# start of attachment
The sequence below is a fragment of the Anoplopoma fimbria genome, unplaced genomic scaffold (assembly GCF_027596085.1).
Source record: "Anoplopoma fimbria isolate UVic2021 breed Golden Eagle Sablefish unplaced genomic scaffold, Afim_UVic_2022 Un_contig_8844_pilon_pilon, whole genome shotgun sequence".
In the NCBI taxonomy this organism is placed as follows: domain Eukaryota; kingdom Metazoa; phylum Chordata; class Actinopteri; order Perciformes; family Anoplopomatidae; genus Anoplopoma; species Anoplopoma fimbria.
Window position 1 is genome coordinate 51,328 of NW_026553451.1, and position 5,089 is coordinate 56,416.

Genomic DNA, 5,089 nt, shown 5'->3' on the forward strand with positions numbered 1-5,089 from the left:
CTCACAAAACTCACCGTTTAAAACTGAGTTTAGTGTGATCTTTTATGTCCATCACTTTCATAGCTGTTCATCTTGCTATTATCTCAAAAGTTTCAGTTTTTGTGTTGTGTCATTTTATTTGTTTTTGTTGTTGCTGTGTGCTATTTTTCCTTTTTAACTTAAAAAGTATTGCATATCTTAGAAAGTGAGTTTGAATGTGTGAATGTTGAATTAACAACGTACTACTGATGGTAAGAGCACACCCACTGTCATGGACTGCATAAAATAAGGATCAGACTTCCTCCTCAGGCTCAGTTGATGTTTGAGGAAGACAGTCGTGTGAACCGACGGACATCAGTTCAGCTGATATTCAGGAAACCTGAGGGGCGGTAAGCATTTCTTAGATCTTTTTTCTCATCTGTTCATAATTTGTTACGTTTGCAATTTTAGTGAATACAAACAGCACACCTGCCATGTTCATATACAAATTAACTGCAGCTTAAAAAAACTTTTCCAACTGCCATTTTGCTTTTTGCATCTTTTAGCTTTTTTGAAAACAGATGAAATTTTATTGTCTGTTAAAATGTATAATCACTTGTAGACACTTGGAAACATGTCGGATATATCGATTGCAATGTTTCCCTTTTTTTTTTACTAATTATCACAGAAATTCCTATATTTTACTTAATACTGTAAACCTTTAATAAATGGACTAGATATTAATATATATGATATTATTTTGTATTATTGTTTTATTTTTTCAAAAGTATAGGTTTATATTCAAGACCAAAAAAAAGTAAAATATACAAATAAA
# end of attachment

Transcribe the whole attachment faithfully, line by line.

The sequence below is a fragment of the Anoplopoma fimbria genome, unplaced genomic scaffold (assembly GCF_027596085.1).
Source record: "Anoplopoma fimbria isolate UVic2021 breed Golden Eagle Sablefish unplaced genomic scaffold, Afim_UVic_2022 Un_contig_8844_pilon_pilon, whole genome shotgun sequence".
In the NCBI taxonomy this organism is placed as follows: domain Eukaryota; kingdom Metazoa; phylum Chordata; class Actinopteri; order Perciformes; family Anoplopomatidae; genus Anoplopoma; species Anoplopoma fimbria.
Window position 1 is genome coordinate 51,328 of NW_026553451.1, and position 5,089 is coordinate 56,416.

Genomic DNA, 5,089 nt, shown 5'->3' on the forward strand with positions numbered 1-5,089 from the left:
CTCACAAAACTCACCGTTTAAAACTGAGTTTAGTGTGATCTTTTATGTCCATCACTTTCATAGCTGTTCATCTTGCTATTATCTCAAAAGTTTCAGTTTTTGTGTTGTGTCATTTTATTTGTTTTTGTTGTTGCTGTGTGCTATTTTTCCTTTTTAACTTAAAAAGTATTGCATATCTTAGAAAGTGAGTTTGAATGTGTGAATGTTGAATTAACAACGTACTACTGATGGTAAGAGCACACCCACTGTCATGGACTGCATAAAATAAGGATCAGACTTCCTCCTCAGGCTCAGTTGATGTTTGAGGAAGACAGTCGTGTGAACCGACGGACATCAGTTCAGCTGATATTCAGGAAACCTGAGGGGCGGTAAGCATTTCTTAGATCTTTTTTCTCATCTGTTCATAATTTGTTACGTTTGCAATTTTAGTGAATACAAACAGCACACCTGCCATGTTCATATACAAATTAACTGCAGCTTAAAAAAACTTTTCCAACTGCCATTTTGCTTTTTGCATCTTTTAGCTTTTTTGAAAACAGATGAAATTTTATTGTCTGTTAAAATGTATAATCACTTGTAGACACTTGGAAACATGTCGGATATATCGATTGCAATGTTTCCCTTTTTTTTTTACTAATTATCACAGAAATTCCTATATTTTACTTAATACTGTAAACCTTTAATAAATGGACTAGATATTAATATATATGATATTATTTTGTATTATTGTTTTATTTTTTCAAAAGTATAGGTTTATATTCAAGACCAAAAAAAAGTAAAATATACAAATAAA